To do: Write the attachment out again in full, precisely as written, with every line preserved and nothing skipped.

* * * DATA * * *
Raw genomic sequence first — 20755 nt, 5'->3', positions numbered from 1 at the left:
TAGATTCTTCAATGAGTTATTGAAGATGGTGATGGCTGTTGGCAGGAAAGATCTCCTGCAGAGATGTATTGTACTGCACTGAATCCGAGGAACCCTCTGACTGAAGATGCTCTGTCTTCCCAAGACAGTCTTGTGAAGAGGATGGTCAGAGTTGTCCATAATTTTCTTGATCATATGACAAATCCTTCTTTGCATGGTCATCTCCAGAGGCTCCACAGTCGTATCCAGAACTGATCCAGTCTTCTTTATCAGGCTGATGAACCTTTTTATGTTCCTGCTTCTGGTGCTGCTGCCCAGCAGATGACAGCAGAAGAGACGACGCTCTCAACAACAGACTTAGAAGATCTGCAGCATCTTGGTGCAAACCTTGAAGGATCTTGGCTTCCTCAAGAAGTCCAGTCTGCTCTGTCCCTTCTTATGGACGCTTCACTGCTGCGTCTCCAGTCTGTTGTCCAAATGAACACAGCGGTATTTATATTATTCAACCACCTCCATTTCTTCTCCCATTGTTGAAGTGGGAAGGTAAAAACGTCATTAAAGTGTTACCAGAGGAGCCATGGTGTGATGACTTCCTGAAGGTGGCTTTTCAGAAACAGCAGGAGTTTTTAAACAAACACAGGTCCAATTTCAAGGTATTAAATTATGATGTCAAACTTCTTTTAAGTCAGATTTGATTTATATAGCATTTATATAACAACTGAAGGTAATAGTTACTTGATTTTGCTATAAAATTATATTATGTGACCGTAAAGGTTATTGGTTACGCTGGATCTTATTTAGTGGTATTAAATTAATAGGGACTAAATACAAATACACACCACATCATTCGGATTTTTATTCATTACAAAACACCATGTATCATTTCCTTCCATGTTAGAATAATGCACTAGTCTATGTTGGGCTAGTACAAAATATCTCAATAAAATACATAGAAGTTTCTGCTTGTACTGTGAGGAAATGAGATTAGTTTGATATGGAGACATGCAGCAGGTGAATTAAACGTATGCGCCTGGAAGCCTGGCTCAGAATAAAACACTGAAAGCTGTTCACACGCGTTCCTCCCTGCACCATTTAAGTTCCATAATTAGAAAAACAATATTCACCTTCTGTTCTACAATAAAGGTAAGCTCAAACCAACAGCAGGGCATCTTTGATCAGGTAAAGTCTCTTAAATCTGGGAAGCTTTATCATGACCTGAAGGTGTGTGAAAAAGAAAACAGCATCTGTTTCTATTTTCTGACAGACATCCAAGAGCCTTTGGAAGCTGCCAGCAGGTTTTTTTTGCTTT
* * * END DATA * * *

Raw genomic sequence first — 20755 nt, 5'->3', positions numbered from 1 at the left:
TAGATTCTTCAATGAGTTATTGAAGATGGTGATGGCTGTTGGCAGGAAAGATCTCCTGCAGAGATGTATTGTACTGCACTGAATCCGAGGAACCCTCTGACTGAAGATGCTCTGTCTTCCCAAGACAGTCTTGTGAAGAGGATGGTCAGAGTTGTCCATAATTTTCTTGATCATATGACAAATCCTTCTTTGCATGGTCATCTCCAGAGGCTCCACAGTCGTATCCAGAACTGATCCAGTCTTCTTTATCAGGCTGATGAACCTTTTTATGTTCCTGCTTCTGGTGCTGCTGCCCAGCAGATGACAGCAGAAGAGACGACGCTCTCAACAACAGACTTAGAAGATCTGCAGCATCTTGGTGCAAACCTTGAAGGATCTTGGCTTCCTCAAGAAGTCCAGTCTGCTCTGTCCCTTCTTATGGACGCTTCACTGCTGCGTCTCCAGTCTGTTGTCCAAATGAACACAGCGGTATTTATATTATTCAACCACCTCCATTTCTTCTCCCATTGTTGAAGTGGGAAGGTAAAAACGTCATTAAAGTGTTACCAGAGGAGCCATGGTGTGATGACTTCCTGAAGGTGGCTTTTCAGAAACAGCAGGAGTTTTTAAACAAACACAGGTCCAATTTCAAGGTATTAAATTATGATGTCAAACTTCTTTTAAGTCAGATTTGATTTATATAGCATTTATATAACAACTGAAGGTAATAGTTACTTGATTTTGCTATAAAATTATATTATGTGACCGTAAAGGTTATTGGTTACGCTGGATCTTATTTAGTGGTATTAAATTAATAGGGACTAAATACAAATACACACCACATCATTCGGATTTTTATTCATTACAAAACACCATGTATCATTTCCTTCCATGTTAGAATAATGCACTAGTCTATGTTGGGCTAGTACAAAATATCTCAATAAAATACATAGAAGTTTCTGCTTGTACTGTGAGGAAATGAGATTAGTTTGATATGGAGACATGCAGCAGGTGAATTAAACGTATGCGCCTGGAAGCCTGGCTCAGAATAAAACACTGAAAGCTGTTCACACGCGTTCCTCCCTGCACCATTTAAGTTCCATAATTAGAAAAACAATATTCACCTTCTGTTCTACAATAAAGGTAAGCTCAAACCAACAGCAGGGCATCTTTGATCAGGTAAAGTCTCTTAAATCTGGGAAGCTTTATCATGACCTGAAGGTGTGTGAAAAAGAAAACAGCATCTGTTTCTATTTTCTGACAGACATCCAAGAGCCTTTGGAAGCTGCCAGCAGGTTTTTTTTGCTTT